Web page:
At the moment, I'm just taking recommendations for books, movies, tv shows and any sort of rain dances/prayers/crystal ceremonies for getting some poop happening. Thank you all so much to the entire MaxFun family for all the laugher and entertainment you've provided me not just over the past few years, but especially the past few crummy months. And thanks for listening to my weird medical stuff!

Here's some photos too: http://imgur.com/a/IqIz6#0. There's an MRI showing the cerebral tonsil herniation (Chiari Malformation Type 1) and another showing the syrinxes/cysts. Then there's one of me just a little while after the surgery. Since my Boston Terrier Spud couldn't visit, my husband doctored up a surrogate to keep me company. And finally, the staples. Recipients of the surgery affectionately refer to themselves/others as "zipperheads," which I hear is also some sort of Asian epithet, so maybe I'll shy away from that.


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PostPosted: Wed Jul 18, 2012 1:35 am 
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My goodness, that's rough, but I'm glad you were in good enough spirits to call in to the show. I literally exclaimed "holy shit!" when you detailed your momentous occasion. I hope that very soon you are, indeed, MORE POWERFUL THAN EVER!


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PostPosted: Wed Jul 18, 2012 4:53 am 
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Friend of the Family
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I absolutely was in no shape to call someone 20 minutes after my brain surgery (supracellar tumor/cyst, believed to be largest on medical record). I'm also jealous that you got out of the hospital so quickly. I hope that you come out of it without any side effects. 7.5 years later, i still have a couple minor vision issues, but, on the other hand, i'm still alive. I see that you are, too, so congratulations.

I never went by "zipperhead," but an adorable six-year-old boy exclaimed, "Wow! You look like Frankenstein!" to the mortification of his mom. He wasn't entirely wrong, except that Frankenstein was the mad scientist's name.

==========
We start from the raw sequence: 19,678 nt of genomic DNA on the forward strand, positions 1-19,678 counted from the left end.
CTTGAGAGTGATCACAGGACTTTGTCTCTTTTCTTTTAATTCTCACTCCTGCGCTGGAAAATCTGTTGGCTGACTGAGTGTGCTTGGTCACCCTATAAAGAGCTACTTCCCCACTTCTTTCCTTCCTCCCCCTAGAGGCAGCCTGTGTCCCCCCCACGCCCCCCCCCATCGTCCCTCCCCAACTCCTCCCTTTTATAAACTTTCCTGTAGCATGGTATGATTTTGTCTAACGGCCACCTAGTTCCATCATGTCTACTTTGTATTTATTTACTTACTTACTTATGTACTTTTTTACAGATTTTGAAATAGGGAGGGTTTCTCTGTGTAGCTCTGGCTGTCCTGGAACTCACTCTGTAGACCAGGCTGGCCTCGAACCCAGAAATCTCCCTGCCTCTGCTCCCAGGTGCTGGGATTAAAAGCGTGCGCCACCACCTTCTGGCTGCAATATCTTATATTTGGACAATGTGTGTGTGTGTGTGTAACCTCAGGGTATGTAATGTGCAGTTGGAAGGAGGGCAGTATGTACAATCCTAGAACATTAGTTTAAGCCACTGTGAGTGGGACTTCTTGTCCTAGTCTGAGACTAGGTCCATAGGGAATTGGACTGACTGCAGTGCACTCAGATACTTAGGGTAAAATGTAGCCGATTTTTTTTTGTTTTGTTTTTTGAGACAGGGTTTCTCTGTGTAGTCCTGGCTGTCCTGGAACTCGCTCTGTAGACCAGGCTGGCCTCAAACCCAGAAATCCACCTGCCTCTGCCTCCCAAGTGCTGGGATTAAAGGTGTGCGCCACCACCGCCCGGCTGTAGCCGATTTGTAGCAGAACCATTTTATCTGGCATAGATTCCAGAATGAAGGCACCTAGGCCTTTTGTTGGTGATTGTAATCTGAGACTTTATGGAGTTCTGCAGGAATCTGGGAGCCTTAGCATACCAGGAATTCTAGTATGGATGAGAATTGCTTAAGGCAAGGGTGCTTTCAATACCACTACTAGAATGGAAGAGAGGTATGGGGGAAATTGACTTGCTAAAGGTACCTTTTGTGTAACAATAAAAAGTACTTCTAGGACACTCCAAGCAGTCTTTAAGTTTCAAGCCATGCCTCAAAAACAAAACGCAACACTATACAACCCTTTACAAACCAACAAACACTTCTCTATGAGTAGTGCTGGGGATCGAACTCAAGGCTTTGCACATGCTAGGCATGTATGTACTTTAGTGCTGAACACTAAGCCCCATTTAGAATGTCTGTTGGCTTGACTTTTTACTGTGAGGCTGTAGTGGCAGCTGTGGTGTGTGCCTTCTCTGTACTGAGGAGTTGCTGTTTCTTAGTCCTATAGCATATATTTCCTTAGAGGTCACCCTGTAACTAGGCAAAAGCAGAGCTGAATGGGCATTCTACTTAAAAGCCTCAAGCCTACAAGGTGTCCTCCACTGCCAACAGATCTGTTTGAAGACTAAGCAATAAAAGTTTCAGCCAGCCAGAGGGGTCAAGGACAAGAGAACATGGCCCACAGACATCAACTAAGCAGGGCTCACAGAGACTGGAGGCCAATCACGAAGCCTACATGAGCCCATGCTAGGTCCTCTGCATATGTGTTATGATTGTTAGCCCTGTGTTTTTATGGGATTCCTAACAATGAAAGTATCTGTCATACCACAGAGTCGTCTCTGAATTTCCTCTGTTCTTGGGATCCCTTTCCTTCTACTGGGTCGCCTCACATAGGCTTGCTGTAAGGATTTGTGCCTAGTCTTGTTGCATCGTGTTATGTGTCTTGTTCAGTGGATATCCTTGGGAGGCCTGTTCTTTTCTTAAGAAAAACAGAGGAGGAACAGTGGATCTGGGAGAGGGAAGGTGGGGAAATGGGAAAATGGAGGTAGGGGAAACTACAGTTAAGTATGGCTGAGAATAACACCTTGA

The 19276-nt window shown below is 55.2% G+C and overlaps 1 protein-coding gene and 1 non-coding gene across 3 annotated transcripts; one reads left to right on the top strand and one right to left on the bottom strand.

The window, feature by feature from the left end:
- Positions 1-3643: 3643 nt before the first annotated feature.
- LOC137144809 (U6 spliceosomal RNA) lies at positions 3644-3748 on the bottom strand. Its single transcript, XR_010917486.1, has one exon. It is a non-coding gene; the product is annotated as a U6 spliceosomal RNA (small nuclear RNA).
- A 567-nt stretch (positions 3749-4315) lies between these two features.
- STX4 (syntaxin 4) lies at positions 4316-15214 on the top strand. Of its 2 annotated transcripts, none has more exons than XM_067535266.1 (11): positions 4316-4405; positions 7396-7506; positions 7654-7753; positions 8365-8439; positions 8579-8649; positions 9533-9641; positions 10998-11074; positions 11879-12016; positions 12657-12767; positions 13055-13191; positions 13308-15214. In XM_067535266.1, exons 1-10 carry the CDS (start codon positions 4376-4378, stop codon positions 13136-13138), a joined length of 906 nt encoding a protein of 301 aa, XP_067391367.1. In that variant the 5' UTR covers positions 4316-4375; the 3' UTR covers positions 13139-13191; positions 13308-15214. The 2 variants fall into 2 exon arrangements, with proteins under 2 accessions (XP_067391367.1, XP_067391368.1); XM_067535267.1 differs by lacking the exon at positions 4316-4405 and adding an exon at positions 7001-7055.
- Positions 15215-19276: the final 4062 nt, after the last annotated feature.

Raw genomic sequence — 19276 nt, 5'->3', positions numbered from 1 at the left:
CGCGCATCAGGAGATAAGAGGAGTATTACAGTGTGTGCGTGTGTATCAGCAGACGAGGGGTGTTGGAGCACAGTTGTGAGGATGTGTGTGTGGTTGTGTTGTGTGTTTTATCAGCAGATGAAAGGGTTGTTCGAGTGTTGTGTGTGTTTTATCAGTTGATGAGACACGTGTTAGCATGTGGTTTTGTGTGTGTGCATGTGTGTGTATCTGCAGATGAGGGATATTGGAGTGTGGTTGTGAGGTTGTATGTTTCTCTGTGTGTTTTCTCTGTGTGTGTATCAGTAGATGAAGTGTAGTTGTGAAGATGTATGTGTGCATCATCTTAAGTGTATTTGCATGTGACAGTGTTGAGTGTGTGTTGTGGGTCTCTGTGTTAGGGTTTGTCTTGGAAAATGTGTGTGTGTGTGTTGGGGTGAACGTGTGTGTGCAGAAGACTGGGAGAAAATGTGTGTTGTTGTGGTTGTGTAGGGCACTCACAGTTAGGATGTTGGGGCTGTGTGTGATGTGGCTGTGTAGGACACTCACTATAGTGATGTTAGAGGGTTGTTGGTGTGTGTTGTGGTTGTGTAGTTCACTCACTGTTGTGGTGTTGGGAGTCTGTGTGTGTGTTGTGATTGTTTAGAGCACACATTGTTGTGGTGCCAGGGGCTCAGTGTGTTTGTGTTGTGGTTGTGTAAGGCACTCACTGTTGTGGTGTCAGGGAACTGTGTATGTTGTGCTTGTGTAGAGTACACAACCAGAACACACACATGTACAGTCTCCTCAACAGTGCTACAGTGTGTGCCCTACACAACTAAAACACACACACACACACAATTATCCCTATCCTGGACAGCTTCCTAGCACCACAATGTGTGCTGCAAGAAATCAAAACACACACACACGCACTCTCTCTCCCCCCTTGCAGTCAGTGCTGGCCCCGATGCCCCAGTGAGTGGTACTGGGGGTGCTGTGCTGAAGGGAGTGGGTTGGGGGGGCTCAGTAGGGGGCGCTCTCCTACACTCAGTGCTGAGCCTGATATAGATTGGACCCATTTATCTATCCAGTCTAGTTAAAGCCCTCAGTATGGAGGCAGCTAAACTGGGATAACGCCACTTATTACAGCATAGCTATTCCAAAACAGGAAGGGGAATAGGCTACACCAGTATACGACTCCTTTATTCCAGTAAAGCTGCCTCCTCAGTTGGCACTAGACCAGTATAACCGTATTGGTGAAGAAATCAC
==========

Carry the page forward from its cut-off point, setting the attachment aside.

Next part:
Quote:
At the moment, I'm just taking recommendations for books, movies, tv shows and any sort of rain dances/prayers/crystal ceremonies for getting some poop happening.

Constipation plus head staples was one of the very most painful experiences of my life. The worst was constipation, plus head staples, plus a couple explosive farts.

From that, i learned that yelling "I NEED AN ENEMA, STAT!" down the hallway of a hospital is an excellent way to get nurses' immediate attention.


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PostPosted: Wed Jul 18, 2012 7:07 am 
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Jesse's Golden Eagles
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Having your head opened up? Pretty momentous.


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PostPosted: Wed Jul 18, 2012 5:05 pm 
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Thorn Family Blondie Brigade
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As a former hospice volunteer (along with other life experiences), it continues to baffle the living fuck out of me how it is that in our state of medical care we STILL don't have pain relievers that don't cause constipation. All of the opiates do, and it's frankly criminal. People who are in the kind of pain that requires prescription pain meds don't deserve the pain of constipation, too.

Colace helps, as does drinking a TON of water. Sometimes it helps to massage your abdomen. Sometimes it helps to bicycle your legs (we do this to babies who have gas, and I'm of the opinion that it's something we can all benefit from even as adults). Obviously, fresh fruits & vegetables help, and avoiding dairy helps. If you can drink coffee, that will help. Enemas aren't pleasant but they can be very effective.

Don't let it go too long. Without going into too much graphic detail, let me just say, don't let it go to a point that you're impacted. That's really not fun.


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PostPosted: Wed Jul 18, 2012 6:43 pm 
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New Kid